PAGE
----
Ben Hobson 1: The Acceptance Of Everyone

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Gender Identity

Hobson 1

The Acceptance of Everyone

Ben Hobson
FYS 182
Dennis Johnson
30 September 2014

Gender Identity

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Socialization is a term that refers to a list of norms, or customs that are socially accepted. Socialization can be a positive thing, like a guideline on how to get through life, but it doesn’t have to be a steadfast law by which we absolutely live our lives.
Society’s “norms” are not always the most accurate, or right things to live by, for us as individuals. Gender socialization is a guideline, which looks at the characteristics each gender should take on and what is considered normal for males vs. females. However, just because someone does not follow each characteristic word for word should not mean that they are looked down upon or considered inferior. There are two origins of socialization, which are also called agents of socialization. Primary agents are family and friends. Secondary agents are school, media, religion and formal organizations.
These agents can be a big influence on how a person matures and how they are programmed to think. If someone thinks that they will not be accepted by an agent of socialization, then they might be hesitant or nervous about speaking their mind or becoming involved.

Not all people are the same, and as much as we would love to have a cookie cutter world sometimes, that will never happen because everyone is different. If we tried to make all kids follow a guideline of what they were supposed to do then they would not be happy. Some boys might like to play with dolls or pretend like they were a nurse and their stuffed animals were their patients. On the other hand, some girls might like to play army or skateboard in the street. If we told them that they could not do what they liked to do then we would be stifling their growth and development. Childhood is a very important time for kids to figure out who they are, they pick up characteristics from their

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environment, and they discover what they like. Just because you are born a certain sex does not mean that that is truly who you are. There are plenty of people born female that wish they were male and vise versa. It is not something that you get to choose, which is the worst part. These people are stuck as something they do not want to be.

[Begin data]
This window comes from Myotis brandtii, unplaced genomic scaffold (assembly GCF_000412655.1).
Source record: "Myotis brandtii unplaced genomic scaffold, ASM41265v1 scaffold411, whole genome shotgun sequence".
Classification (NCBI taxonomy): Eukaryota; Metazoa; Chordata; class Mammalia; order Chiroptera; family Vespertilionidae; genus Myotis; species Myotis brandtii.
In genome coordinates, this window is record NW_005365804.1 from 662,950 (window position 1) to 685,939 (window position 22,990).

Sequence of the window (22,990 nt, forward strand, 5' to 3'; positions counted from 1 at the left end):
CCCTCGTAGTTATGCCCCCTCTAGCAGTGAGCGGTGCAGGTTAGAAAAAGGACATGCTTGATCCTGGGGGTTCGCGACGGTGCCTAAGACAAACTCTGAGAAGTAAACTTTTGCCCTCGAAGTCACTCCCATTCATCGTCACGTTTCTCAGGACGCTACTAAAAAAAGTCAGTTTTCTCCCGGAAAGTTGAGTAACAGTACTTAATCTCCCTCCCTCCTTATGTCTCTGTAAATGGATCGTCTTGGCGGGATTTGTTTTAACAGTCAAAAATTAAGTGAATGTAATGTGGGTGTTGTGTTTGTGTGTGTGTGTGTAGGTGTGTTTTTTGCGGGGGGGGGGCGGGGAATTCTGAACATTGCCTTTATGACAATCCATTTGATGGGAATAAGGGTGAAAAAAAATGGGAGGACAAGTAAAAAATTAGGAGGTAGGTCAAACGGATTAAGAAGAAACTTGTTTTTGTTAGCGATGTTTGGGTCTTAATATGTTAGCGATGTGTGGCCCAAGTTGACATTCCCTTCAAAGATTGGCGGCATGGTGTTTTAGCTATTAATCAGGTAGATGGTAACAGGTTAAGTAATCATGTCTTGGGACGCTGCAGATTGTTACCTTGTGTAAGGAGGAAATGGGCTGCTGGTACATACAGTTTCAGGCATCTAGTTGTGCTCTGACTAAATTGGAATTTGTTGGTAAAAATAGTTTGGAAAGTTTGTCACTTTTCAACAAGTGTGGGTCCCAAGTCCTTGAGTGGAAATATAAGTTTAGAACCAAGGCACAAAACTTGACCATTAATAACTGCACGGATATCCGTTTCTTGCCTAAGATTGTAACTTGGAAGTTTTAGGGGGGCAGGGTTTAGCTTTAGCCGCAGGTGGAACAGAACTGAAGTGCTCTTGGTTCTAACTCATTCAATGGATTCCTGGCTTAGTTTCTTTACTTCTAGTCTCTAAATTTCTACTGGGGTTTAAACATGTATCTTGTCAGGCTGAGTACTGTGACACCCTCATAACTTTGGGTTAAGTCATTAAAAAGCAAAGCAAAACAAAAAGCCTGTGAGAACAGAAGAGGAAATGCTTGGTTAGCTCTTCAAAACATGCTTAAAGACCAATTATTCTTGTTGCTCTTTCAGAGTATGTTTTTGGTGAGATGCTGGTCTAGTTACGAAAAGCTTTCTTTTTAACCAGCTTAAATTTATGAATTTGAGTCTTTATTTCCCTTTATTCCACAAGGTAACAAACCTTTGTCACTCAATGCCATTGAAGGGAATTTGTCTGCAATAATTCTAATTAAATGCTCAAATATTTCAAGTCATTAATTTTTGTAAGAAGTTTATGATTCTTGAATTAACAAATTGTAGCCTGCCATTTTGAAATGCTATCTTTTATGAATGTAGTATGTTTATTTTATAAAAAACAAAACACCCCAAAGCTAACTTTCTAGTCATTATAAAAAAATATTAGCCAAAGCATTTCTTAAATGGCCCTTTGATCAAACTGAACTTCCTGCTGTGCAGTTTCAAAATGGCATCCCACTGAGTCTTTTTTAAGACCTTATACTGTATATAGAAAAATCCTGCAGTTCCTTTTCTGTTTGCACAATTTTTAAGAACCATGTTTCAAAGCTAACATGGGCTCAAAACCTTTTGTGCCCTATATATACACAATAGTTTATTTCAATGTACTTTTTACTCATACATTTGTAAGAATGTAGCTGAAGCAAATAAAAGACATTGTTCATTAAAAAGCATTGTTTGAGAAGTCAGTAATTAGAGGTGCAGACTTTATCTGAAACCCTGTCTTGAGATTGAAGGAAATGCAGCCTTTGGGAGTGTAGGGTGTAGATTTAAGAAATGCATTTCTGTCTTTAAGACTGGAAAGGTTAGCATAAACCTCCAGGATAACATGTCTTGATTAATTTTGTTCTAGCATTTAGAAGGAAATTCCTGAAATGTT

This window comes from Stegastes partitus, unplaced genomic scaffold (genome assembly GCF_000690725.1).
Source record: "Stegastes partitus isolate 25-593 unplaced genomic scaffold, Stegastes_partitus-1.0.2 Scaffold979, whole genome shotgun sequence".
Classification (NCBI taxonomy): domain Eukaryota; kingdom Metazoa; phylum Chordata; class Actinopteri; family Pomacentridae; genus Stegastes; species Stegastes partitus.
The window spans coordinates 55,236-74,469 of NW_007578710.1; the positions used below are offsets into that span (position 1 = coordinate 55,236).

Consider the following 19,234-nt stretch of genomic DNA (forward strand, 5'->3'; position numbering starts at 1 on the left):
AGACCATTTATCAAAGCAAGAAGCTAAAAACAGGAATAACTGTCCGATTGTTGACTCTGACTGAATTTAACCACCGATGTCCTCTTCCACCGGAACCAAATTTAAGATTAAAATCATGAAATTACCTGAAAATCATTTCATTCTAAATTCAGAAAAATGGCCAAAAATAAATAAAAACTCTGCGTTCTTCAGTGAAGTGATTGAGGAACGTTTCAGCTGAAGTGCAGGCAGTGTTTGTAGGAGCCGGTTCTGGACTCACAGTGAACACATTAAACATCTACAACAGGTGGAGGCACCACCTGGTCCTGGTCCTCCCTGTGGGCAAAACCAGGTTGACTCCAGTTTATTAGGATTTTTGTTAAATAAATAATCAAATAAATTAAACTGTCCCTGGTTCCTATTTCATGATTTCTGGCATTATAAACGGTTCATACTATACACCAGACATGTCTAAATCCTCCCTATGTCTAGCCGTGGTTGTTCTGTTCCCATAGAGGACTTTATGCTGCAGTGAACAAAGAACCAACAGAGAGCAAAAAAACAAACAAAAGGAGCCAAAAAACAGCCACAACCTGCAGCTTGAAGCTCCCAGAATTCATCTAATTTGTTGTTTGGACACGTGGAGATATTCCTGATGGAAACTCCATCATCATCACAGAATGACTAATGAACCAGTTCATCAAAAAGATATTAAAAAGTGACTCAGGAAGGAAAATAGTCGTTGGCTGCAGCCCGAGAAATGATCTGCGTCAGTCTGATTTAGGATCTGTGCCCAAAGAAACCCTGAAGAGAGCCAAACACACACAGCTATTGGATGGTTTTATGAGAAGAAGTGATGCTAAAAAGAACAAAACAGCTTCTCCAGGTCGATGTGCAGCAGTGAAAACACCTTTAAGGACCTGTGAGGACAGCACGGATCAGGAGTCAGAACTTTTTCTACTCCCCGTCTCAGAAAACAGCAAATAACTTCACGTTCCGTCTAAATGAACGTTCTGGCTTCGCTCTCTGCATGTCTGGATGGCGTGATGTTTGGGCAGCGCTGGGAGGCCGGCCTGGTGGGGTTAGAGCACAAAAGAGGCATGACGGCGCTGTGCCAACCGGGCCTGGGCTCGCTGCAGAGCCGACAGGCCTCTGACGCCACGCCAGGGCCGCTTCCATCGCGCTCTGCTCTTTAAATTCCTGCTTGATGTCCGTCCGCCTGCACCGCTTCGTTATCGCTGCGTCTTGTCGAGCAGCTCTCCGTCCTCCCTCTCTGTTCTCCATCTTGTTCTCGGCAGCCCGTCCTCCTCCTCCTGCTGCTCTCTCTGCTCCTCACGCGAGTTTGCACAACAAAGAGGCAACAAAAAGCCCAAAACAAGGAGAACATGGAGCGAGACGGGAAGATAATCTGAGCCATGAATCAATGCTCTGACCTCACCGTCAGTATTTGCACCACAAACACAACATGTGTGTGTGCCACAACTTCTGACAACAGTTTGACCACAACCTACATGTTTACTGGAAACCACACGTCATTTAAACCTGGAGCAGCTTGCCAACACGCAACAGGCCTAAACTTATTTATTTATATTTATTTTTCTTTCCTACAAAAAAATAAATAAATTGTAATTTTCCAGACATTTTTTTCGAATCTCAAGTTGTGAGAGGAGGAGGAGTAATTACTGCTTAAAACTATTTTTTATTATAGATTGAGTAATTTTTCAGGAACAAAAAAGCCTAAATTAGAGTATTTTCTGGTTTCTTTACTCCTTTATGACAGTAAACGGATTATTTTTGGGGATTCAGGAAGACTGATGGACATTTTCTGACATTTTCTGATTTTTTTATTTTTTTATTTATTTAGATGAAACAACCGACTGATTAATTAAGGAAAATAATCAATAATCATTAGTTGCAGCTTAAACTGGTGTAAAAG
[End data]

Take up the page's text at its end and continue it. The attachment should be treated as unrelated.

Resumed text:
Most of them are scared and do not know how to come out and tell people. They just do not think people will understand, or they do not believe that their family will still love them, which is a horrible thing to have to feel. Everyone should be accepted and loved for who they are, whether they are gay, lesbian, bisexual, or transgender. There should not be customs or standards of sexuality. If a male loves another male he should be accepted for who he is. The love they share for each other is no different than that a male and female share. And the same goes for any other sexual preference.

It is sad how many struggles these people endure just to be themselves. Some people feel that if they come out about how they feel, or verbalize their sexual preference, then they might be treated different by the primary agents in their life, such as family and friends. It would be tragic to not feel the full support of your family if you were to tell them that you want to become the opposite sex or that you are homosexual.
I have been lucky enough to be confident in who I am. Granted, people are more accepting of me, a straight male since birth. I have known I was straight for as long as I can remember. The first sign of it was when I was about four years old, after stealing a
Sports Illustrated swimsuit edition magazine from my dad. I took it out to my tree house and looked through it a few times, enjoying the beautiful women. I have had a pretty easy life when it comes to being accepted for which I am thankful. I played football,

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basketball, and baseball in high school, along with being in a National